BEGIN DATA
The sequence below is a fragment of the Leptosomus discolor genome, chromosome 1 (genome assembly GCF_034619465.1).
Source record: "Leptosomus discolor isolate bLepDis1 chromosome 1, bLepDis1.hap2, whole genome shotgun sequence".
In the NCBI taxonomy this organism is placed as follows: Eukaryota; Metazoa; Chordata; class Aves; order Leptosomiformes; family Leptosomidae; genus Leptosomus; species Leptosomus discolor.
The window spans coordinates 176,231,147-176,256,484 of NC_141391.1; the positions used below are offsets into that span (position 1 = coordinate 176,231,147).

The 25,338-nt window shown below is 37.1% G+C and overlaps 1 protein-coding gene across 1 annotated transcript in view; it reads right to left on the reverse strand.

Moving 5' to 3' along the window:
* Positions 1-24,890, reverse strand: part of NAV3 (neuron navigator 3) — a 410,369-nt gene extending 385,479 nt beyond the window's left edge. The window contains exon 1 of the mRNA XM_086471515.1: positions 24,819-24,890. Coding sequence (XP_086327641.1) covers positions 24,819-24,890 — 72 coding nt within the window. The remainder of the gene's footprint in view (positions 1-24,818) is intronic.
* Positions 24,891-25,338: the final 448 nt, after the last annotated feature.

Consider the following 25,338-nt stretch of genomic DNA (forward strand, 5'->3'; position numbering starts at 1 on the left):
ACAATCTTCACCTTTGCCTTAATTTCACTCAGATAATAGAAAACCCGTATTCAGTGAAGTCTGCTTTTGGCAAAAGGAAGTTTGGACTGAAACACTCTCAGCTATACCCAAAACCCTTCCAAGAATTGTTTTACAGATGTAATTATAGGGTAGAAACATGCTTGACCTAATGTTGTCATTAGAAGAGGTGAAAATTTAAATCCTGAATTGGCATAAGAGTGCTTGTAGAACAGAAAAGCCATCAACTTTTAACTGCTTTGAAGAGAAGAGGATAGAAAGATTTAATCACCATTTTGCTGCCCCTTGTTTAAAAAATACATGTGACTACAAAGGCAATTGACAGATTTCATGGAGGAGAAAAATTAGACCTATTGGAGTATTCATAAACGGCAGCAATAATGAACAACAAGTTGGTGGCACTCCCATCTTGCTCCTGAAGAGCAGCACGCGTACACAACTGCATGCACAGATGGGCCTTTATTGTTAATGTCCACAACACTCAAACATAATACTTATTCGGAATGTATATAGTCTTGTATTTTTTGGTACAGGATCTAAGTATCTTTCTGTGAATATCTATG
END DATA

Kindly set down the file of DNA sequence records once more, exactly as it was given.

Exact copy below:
The sequence below is a fragment of the Leptosomus discolor genome, chromosome 1 (genome assembly GCF_034619465.1).
Source record: "Leptosomus discolor isolate bLepDis1 chromosome 1, bLepDis1.hap2, whole genome shotgun sequence".
In the NCBI taxonomy this organism is placed as follows: Eukaryota; Metazoa; Chordata; class Aves; order Leptosomiformes; family Leptosomidae; genus Leptosomus; species Leptosomus discolor.
The window spans coordinates 176,231,147-176,256,484 of NC_141391.1; the positions used below are offsets into that span (position 1 = coordinate 176,231,147).

The 25,338-nt window shown below is 37.1% G+C and overlaps 1 protein-coding gene across 1 annotated transcript in view; it reads right to left on the reverse strand.

Moving 5' to 3' along the window:
* Positions 1-24,890, reverse strand: part of NAV3 (neuron navigator 3) — a 410,369-nt gene extending 385,479 nt beyond the window's left edge. The window contains exon 1 of the mRNA XM_086471515.1: positions 24,819-24,890. Coding sequence (XP_086327641.1) covers positions 24,819-24,890 — 72 coding nt within the window. The remainder of the gene's footprint in view (positions 1-24,818) is intronic.
* Positions 24,891-25,338: the final 448 nt, after the last annotated feature.

Consider the following 25,338-nt stretch of genomic DNA (forward strand, 5'->3'; position numbering starts at 1 on the left):
ACAATCTTCACCTTTGCCTTAATTTCACTCAGATAATAGAAAACCCGTATTCAGTGAAGTCTGCTTTTGGCAAAAGGAAGTTTGGACTGAAACACTCTCAGCTATACCCAAAACCCTTCCAAGAATTGTTTTACAGATGTAATTATAGGGTAGAAACATGCTTGACCTAATGTTGTCATTAGAAGAGGTGAAAATTTAAATCCTGAATTGGCATAAGAGTGCTTGTAGAACAGAAAAGCCATCAACTTTTAACTGCTTTGAAGAGAAGAGGATAGAAAGATTTAATCACCATTTTGCTGCCCCTTGTTTAAAAAATACATGTGACTACAAAGGCAATTGACAGATTTCATGGAGGAGAAAAATTAGACCTATTGGAGTATTCATAAACGGCAGCAATAATGAACAACAAGTTGGTGGCACTCCCATCTTGCTCCTGAAGAGCAGCACGCGTACACAACTGCATGCACAGATGGGCCTTTATTGTTAATGTCCACAACACTCAAACATAATACTTATTCGGAATGTATATAGTCTTGTATTTTTTGGTACAGGATCTAAGTATCTTTCTGTGAATATCTATG